Using Networking Securely
Whether you are writing a banking app or a game, if your program uses networking, it should be secure. For all but the most trivial pieces of data, it is impossible for software to determine whether a user’s data is potentially confidential, embarrassing, or even dangerous. For this reason, you should always assume that every piece of data your program encounters could contain a bank account number or a password, and secure it accordingly.
Some attacks your program might encounter include:
Snooping—Attacks in which a third party sniffs your program’s data in transit.
Man-in-the-middle attacks—Attacks in which a third party interposes its own computer between your program and a server. Man-in-the-middle attacks include:
Spoofing and phishing—Creating false servers that masquerade as legitimate servers.
Tampering—Modifying data between the server and your program.
Session hijacking—Capturing authentication information and using it to pose as your users.
Injection attacks—Attacks in which specially crafted data can cause client or server software to execute commands other than the inspected ones. This commonly occurs when the program talks to a script interpreter, such as a shell or a SQL database server.
Buffer overflows and numeric overflows—Attacks in which specially crafted data can cause a program to read or write data in parts of its address space where it shouldn’t, potentially leading to execution of arbitrary executable code, disclosure of private information, or both.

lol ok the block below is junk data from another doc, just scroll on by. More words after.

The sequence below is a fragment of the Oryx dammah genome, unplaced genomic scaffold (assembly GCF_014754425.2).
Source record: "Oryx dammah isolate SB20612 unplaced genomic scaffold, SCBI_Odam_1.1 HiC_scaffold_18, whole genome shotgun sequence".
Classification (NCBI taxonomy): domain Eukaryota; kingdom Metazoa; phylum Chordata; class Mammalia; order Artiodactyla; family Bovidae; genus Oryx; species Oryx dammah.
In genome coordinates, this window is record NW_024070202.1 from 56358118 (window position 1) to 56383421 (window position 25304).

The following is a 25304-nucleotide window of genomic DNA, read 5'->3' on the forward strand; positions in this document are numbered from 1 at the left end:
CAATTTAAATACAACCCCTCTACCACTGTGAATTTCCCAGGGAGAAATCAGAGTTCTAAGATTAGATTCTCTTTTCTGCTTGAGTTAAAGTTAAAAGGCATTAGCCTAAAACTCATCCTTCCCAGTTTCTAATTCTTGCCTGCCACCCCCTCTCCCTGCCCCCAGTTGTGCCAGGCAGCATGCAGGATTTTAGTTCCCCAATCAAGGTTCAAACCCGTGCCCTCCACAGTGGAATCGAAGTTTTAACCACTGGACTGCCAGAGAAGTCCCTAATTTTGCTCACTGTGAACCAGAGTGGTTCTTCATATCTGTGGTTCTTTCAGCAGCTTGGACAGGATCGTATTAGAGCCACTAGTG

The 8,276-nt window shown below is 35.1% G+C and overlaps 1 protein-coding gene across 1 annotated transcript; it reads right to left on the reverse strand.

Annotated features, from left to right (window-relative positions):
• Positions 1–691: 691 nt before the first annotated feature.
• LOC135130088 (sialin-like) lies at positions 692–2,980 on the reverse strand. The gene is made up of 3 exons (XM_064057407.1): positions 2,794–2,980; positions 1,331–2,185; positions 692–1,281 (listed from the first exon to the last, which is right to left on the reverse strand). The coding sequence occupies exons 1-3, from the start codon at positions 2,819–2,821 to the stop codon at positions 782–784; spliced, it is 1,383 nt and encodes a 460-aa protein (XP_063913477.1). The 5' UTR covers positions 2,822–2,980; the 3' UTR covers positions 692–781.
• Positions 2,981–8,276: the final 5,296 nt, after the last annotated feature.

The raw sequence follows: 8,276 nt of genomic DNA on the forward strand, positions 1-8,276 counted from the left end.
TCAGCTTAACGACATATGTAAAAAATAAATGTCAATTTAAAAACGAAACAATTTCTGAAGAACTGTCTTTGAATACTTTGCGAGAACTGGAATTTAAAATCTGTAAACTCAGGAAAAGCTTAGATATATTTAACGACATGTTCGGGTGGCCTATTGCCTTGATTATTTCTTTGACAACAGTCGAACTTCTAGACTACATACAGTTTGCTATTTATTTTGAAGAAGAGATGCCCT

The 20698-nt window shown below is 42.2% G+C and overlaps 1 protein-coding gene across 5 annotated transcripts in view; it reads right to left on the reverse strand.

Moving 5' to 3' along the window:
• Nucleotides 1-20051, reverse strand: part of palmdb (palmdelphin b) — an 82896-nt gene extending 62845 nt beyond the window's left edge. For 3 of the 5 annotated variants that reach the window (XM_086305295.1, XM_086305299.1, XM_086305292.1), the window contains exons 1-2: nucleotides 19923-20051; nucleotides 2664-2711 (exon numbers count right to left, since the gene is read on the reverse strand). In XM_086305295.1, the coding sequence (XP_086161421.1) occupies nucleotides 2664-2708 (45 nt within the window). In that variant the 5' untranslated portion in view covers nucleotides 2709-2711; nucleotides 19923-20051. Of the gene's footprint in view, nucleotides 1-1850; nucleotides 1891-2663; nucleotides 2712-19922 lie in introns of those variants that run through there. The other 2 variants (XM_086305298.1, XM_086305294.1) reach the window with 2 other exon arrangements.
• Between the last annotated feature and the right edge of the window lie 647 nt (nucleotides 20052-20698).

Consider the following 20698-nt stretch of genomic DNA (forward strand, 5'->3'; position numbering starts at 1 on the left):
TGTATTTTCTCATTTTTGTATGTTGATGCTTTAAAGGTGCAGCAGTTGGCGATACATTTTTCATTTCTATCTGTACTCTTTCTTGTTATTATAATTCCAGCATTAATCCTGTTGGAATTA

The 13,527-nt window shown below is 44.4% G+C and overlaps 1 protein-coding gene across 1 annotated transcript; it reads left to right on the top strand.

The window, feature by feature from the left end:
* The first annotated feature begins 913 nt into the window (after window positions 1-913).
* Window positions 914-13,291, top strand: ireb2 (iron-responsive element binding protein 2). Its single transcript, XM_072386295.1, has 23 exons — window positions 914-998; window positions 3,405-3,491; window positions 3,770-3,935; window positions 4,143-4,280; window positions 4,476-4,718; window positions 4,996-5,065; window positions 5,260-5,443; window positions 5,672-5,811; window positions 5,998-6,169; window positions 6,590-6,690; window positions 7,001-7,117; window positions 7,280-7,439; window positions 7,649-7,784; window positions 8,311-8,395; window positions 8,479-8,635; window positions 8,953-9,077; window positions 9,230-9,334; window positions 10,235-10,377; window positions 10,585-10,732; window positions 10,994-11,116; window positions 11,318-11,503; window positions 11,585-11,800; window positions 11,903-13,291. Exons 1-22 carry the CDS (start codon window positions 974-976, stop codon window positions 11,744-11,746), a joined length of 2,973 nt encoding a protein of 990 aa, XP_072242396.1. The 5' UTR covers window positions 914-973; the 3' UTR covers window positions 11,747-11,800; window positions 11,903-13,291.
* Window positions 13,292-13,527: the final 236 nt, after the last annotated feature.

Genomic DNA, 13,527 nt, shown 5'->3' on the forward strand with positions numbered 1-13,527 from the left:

This chapter explains how to defend against snooping and man-in-the-middle attacks. To learn more about injection attacks, buffer overflows, and other aspects of software security, read Secure Coding Guide.
Enabling TLS or SSL
The Transport Layer Security (TLS) protocol provides data encryption for socket-based communication, along with authentication of servers and (optionally) clients to prevent spoofing.
OS X and iOS also provide support for the Secure Sockets Layer (SSL) protocol. TLS is the successor to SSL, so OS X and iOS use TLS by default if both protocols are supported.
Connecting Securely to a URL
Connecting to a URL via TLS is trivial. When you create an
NSURLRequest object to provide to the
initWithRequest:delegate: method, specify
https as the scheme of the URL, instead of
http. The connection uses TLS automatically with no additional configuration.
Connecting Securely Using Streams
You can use TLS with an
NSStream object by calling
setProperty:forKey: on it. Specify
NSStreamSocketSecurityLevelNegotiatedSSL as the property parameter and
NSStreamSocketSecurityLevelKey as the key parameter. If you need to work around compatibility bugs, you can also specify a more specific protocol, such as
Connecting Securely Using BSD Sockets
When making secure connections, if possible, you should use
NSStream (as described in the previous section) instead of using sockets directly. However, if you must work with BSD sockets directly, you must perform the SSL or TLS encryption and decryption yourself. Depending on your platform, there are two ways to do this:
In OS X, or in iOS 5 and later, you can use the Secure Transport API in the Security framework to handle your SSL and TLS handshaking, encryption, and decryption. See Secure Transport Reference for details.
In iOS and OS X, you can download an open source SSL or TLS implementation, such as OpenSSL and include a compiled copy of that library (or some portion thereof) in your app bundle (or alongside your non-bundled program). Be sure to comply with the licensing terms of any third-party libraries you might use.
Using Other Security Protocols in OS X
In addition to the default Secure Transport implementation of TLS, the following network security protocols are available in OS X:
The Kerberos protocol is available via the Kerberos framework. This protocol provides support for single sign-on authentication over a network. For more information, read Security Overview and Authentication, Authorization, and Permissions Guide.
The Secure Shell (SSH) protocol is available. This protocol is commonly used for logging into remote hosts using the Terminal app. See
sshfor more information.